This paper examines the underlying causes of conflicts between legal professionals and art professionals in legal settings. Previous studies have schematized such conflicts using abstract concepts such as habitus and power, but concrete mechanisms have yet to be elucidated. In this study, analysis of art professionals’ testimonies and legal professionals’ arguments in an obscenity trial in Japan revealed that a conflict arose because the legal professionals re-described the art professionals’ testimonies by using legal expertise. Thus, analyzing art professionals’ methods of constructing arguments and legal professionals’ methods of re-describing those arguments may reveal important details of how such conflicts can arise in the legal setting.
This paper reveals two specializations of legal scholars engaged in crime victims support in Japan by examining how their specializations are formed through their practice of restorative justice, and the dilemmas in their specializations. The first specialization, which is based on restorative practices, held dilemma in both theory and practice. The second specialization was found in the institutionalization of criminal justice. This specialization held dilemma in both a moderate degree of institutionalization and a strong degree of institutionalization. Both of these specializations were formed through multiple commitment of legal scholars to restorative justice with the above two dilemmas.
This paper examines how the editorial focus of the Japanese gay magazine Badi has shifted over time and how the magazine has shaped the identity of gay men in Japan. Badi is the most popular magazine for gay men in Japan today. Its creation in 1993 coincided with a period of marked change in Japanese society regarding views toward homosexuality as well as with several watershed events such as in 1991 when homophobia was first addressed in a Japanese court and in 1994 when the first pride parade was held in Tokyo. By examining Badi as part of the Japanese gay liberation movement of the 1990s, and dividing the magazine’s editorial run into four distinct periods, we show that although the editors shaped the new identity and lifestyle, they were bolstered by masculinity.
This study examines the relationship between reflexivity in functional systems and science as a functional system from the viewpoint of functional differentiation. We discuss the internal structure of functional systems and the complicated relationship with reference to the hypercycle theory of the German legal scholar and sociologist Gunther Teubner. The findings of the present study provide insights useful for analysis of the internal structures of functional systems, and the construction of theories explaining how scientific disciplines formed in the context of social theory.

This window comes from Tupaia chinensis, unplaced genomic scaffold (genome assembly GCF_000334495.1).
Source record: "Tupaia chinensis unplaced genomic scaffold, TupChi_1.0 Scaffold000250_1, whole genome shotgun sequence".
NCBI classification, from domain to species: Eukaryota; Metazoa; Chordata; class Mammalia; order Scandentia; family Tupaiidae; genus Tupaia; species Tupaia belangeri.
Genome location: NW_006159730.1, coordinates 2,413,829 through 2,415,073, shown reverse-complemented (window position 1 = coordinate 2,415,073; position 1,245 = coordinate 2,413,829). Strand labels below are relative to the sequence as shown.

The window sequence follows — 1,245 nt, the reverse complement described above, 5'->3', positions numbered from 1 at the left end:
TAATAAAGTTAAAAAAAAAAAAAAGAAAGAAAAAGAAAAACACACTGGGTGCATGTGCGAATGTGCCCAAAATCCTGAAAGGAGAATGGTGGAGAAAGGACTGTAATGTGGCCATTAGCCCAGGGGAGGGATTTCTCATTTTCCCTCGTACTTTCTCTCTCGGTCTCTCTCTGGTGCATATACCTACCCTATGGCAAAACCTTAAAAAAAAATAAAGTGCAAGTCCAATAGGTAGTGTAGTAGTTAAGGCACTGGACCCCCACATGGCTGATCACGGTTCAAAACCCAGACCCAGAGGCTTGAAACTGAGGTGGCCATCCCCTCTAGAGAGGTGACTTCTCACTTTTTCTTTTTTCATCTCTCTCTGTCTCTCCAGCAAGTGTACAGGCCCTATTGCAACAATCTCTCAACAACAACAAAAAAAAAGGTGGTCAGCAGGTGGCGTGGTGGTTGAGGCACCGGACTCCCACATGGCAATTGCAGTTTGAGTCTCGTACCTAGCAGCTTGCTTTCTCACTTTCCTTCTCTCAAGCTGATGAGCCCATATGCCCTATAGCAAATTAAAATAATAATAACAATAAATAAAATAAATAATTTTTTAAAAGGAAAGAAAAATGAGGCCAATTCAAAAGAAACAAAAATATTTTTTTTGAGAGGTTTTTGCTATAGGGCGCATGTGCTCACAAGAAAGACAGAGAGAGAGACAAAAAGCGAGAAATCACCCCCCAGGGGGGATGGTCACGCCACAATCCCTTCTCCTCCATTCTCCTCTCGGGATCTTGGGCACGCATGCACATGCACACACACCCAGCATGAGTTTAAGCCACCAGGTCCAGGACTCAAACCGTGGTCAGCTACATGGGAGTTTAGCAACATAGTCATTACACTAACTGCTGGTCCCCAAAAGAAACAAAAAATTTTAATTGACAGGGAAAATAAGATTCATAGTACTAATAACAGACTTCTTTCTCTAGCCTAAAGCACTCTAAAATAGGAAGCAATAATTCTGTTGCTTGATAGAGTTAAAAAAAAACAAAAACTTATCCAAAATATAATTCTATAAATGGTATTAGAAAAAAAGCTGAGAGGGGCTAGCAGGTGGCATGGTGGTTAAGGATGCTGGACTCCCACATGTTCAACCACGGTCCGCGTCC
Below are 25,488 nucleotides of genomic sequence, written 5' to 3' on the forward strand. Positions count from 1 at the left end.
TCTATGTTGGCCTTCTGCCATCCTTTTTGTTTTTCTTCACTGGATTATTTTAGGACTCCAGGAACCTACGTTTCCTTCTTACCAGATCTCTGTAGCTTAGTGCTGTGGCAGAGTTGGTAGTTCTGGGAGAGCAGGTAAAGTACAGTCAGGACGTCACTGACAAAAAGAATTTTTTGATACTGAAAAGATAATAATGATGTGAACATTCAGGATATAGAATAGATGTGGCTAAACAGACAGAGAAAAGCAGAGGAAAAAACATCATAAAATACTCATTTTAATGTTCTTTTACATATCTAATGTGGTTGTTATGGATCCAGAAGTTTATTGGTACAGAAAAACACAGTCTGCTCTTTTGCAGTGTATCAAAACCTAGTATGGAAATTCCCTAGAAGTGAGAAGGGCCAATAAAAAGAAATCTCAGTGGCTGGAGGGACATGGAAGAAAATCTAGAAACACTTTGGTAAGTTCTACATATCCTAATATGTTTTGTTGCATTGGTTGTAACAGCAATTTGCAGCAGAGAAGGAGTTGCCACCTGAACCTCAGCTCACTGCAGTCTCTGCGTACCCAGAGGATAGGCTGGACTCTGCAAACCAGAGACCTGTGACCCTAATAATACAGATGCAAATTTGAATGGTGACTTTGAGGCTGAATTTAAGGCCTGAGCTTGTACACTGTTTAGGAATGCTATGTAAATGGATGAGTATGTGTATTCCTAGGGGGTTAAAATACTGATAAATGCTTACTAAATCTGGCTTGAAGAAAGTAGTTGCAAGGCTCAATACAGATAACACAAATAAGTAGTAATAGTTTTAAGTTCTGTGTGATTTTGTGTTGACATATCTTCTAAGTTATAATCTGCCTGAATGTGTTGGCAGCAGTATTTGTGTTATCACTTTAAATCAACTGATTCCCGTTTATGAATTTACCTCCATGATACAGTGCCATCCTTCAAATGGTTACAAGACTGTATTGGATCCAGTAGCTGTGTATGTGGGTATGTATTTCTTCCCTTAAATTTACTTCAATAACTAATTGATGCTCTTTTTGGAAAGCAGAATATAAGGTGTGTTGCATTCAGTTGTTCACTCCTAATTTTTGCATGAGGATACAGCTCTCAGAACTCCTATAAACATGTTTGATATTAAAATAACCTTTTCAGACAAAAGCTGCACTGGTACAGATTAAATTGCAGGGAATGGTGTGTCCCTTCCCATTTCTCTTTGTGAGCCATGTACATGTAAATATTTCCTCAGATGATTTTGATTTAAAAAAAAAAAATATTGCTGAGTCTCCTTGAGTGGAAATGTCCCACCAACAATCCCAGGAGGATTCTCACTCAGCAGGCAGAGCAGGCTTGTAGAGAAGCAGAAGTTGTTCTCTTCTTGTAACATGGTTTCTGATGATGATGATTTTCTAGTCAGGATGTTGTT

In Britain in the first half of the 2010s, support for the UK Independence Party (UKIP), an anti-EU immigration party, dramatically increased. Although a number of studies have been done to explain the party’s rise, less attention has been paid to the development of anti-EU immigration discourse among the British public. This article explains the shift from an inclusive discourse in the 2000s to an exclusive one in the 2010s by focusing on the welfare rights of EU immigrants and the compatibility of these rights with the contemporary workfare-oriented welfare state.
This paper explores the interconnection between war and tourism, focusing on the “Rest and Recuperation (R&R)” program of the U.S. Army during the Korean War (1950–1953). The R&R program was a system that provided military personnel with a five-day period of leave to Japan for every six or seven months of frontline service. First, I argue that the idea of limited wartime service originated from scientific research on war neurosis (or combat fatigue) and the U.S. Army’s recreational services called “Special Services” during the Second World War. Second, I analyze how the Japanese tourist industry and GHQ/SCAP worked together to provide recreational services for U.S. armed forces stationed in Japan and other Asian countries. Finally, I consider the possibility that the R&R program had negative effects on morale, discipline and combat efficiency.
In this paper, I re-evaluate the theoretical implications of social constructivism, which has persisted as the most influential movement in science studies for more than 30 years. Social constructivism has been perceived as being antirealist, a school of thought that denies the reality of the world. Although antirealism has been criticized by scientific realists, who believe that the sciences can define reality whereas religion and pseudo-sciences cannot, the dichotomy of realism and antirealism that philosophers of science often impose is problematic because, in a philosophical sense, social constructivism is neither realism nor antirealism. In response, in this paper I introduce the term anti-antirealism to clarify theoretical claims that the dichotomy of realism and antirealism have blurred.
This article reconsiders the sociological significance of sociologist Howard S. Becker’s liberalist stance. In 1966, Becker presented a lecture entitled “Whose side are we on?” in which he discussed his support for liberalism. However, his stance has been strongly criticized and called “underdog sociology” by Alvin Gouldner and others. Although, these criticisms have insisted that sociologists should be either neutral or a reflection of ourselves, Becker paid attention to the construction of the self as a sociologist within a social organization. Interpreting his ideas in this way provides a perspective from which we can empirically analyze political debates.